Like clockwork, here’s your latest roundup. This week we’re going to be discussing further evidence of eCommerce transactions coming from mobile, why shoppers return their orders, and Google Snippets – what they are, how to get them and more. Don’t forget to sign up at the end to have these hand delivered to you weekly.
More Evidence That Mobile Is Taking Over
If there’s one thing we’ve mentioned frequently, it’s that mobile is taking over and we’re not stopping now. Further evidence has emerged that mobile is taking eCommerce by storm with Criteo – a performance marketing technology company – revealing that 48% of all UK eCommerce transactions now happen on mobile. That’s a rise of 6% year by year.
Criteo’s latest data, combined with the ‘The Future of eCommerce: The Road to 2026’ Ovum report explores the journey towards a mobile-centric retail environment and discusses the steps that UK businesses should be taking to maximise on it.
Among the interesting stats:
- – Apps continue to be the main force that drive mobile commerce, constituting 65% of transactions on mobile devices globally and 35% taking place on the mobile web.
- – The most advanced UK retail industries in the journey towards mobile commerce are fashion and luxury, holding 55% of all eCommerce transactions that take place on mobile.
- – 39% of UK eCommerce transactions now involve multiple devices along the path to purchase but we’ve discussed that with you before.
Eden Zoller, Principle Analyst at Ovum ponders that “as retail becomes ever more mobile-centric, the range and depth of customer data insights will continue to grow, enabling a richer, contextual view of consumers that will provide retailers with new business models and ways to engage…retailers need to create ever more persuasive, interactive, personal brand experiences.”
Royal Mail Study: Why Do Shoppers Return Online Purchases?
What is it that makes an online shopper return what they’ve bought? According to new Royal Mail research, buyers send products back when they fail to live up to their expectations, but what is that supposed to mean?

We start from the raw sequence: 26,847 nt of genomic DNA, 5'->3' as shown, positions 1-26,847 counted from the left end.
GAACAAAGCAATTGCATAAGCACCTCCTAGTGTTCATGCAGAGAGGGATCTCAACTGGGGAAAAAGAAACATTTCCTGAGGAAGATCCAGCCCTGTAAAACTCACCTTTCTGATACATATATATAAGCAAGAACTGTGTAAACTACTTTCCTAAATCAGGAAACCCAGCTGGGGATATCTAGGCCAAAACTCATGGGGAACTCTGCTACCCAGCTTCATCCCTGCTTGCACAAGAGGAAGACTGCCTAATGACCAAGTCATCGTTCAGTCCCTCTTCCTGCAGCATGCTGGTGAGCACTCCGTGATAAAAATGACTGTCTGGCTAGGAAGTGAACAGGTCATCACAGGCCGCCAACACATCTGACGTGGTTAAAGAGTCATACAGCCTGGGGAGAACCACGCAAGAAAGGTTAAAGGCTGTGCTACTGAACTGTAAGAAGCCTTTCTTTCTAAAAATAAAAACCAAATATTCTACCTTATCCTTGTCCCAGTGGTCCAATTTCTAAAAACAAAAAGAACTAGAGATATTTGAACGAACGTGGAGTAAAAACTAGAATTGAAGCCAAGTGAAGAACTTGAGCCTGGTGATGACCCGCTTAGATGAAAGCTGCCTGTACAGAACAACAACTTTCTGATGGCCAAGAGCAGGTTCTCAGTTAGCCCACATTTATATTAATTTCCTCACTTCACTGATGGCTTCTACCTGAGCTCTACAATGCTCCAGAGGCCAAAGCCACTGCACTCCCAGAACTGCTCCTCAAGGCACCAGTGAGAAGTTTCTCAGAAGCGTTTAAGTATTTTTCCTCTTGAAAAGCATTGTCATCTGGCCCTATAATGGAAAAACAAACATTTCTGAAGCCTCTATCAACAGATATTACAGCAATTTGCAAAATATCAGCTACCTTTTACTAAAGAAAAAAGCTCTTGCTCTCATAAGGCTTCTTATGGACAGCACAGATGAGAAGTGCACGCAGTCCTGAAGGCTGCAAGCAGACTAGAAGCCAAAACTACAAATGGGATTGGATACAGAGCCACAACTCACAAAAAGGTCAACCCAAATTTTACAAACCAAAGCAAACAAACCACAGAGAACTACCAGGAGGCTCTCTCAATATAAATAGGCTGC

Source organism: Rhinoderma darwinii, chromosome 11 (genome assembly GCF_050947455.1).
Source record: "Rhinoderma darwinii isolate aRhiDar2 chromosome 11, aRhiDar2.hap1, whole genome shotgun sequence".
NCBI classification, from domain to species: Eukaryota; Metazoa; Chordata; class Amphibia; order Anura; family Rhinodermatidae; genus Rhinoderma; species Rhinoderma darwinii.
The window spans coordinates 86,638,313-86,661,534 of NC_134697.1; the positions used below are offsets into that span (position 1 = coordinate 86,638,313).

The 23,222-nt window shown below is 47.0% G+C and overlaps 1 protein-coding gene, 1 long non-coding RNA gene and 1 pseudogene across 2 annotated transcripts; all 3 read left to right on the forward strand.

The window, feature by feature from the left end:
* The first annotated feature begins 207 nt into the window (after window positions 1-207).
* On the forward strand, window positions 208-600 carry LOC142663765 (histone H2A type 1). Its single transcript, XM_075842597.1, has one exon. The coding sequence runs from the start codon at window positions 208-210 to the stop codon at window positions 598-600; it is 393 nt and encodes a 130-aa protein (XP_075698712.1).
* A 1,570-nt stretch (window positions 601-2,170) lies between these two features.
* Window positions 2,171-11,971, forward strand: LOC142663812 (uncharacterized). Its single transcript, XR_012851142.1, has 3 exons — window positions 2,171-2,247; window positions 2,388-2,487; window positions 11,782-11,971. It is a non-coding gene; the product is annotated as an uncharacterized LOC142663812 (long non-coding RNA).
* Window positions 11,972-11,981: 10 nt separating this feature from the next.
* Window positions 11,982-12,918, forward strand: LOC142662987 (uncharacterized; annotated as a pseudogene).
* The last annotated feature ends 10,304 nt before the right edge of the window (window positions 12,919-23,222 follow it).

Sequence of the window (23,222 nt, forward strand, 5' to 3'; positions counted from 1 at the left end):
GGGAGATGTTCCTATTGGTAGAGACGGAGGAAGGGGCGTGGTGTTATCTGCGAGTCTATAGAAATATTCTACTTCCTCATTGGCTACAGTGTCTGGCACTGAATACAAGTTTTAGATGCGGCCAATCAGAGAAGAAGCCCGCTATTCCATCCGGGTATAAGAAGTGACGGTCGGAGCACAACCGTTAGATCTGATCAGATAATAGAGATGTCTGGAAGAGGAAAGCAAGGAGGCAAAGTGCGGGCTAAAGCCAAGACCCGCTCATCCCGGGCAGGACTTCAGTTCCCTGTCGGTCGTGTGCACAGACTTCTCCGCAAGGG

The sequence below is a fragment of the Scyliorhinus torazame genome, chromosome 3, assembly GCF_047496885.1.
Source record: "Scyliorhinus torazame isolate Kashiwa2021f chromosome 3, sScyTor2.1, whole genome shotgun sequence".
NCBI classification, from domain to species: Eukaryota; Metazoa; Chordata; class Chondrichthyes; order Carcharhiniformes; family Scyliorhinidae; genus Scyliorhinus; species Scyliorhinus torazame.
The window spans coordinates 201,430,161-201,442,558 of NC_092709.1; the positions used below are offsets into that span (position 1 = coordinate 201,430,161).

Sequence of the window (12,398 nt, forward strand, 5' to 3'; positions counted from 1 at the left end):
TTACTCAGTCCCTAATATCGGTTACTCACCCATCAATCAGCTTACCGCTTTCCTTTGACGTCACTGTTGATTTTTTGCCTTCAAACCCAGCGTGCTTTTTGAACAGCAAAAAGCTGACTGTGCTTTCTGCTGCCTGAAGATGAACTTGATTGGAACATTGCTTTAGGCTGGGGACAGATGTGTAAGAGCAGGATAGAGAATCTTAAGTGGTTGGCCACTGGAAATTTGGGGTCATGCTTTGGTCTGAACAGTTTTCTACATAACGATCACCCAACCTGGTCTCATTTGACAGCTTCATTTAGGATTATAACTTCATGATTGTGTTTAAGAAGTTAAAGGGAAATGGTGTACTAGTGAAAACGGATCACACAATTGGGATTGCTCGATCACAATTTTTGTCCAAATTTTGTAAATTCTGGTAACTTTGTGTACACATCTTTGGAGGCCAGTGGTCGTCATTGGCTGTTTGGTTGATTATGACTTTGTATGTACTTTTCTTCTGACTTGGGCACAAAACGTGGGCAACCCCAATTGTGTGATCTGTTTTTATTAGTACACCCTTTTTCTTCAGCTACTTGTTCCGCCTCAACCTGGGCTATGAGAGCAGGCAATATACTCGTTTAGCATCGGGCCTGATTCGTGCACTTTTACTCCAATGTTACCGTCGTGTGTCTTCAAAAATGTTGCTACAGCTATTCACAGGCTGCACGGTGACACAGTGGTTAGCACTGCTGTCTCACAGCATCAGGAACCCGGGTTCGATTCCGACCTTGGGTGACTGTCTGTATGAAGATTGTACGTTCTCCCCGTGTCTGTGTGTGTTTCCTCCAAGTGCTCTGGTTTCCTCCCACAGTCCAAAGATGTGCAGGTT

- – 12% of 2,032 people questioned in a YouGov survey claimed they had returned online items because they looked different to pictures online
- – 20% said the quality wasn’t as they expected
- – 36% because it didn’t fit
These shoppers are quick to return, with over half sending the item back within 3 days of receiving it. London College of Fashion’s Consumer Psychologist Patric Fagan says one factor could be how difficult it is in perceiving colour through a screen. “That dress, and more recently the jacket, showed us just how varied human colour perception can be, especially when clothes are viewed online.” He continues ““It may well be that many online shoppers see the items they order completely differently once they arrive and suddenly realise that they have made a mistake…In addition, more and more consumers are looking to try on clothes in the comfort of their own home, where they are in control of the lighting and can team them up with their own accessories to get a better idea of how suitable the item is.”
Two Web Design Trends Killing Conversions
We love to stay up to date on the latest web design trends. The more superfluous, the better. However there are some decent trends out there, which are actually being followed – but are also killing your conversion rate. Want to know what they are? Good job CrazyEgg told us!
The Hero Image
As you’ll know, it’s the large visual that spans across a home page. Most of them have no content, which can cause trouble. So what’s bad about this one?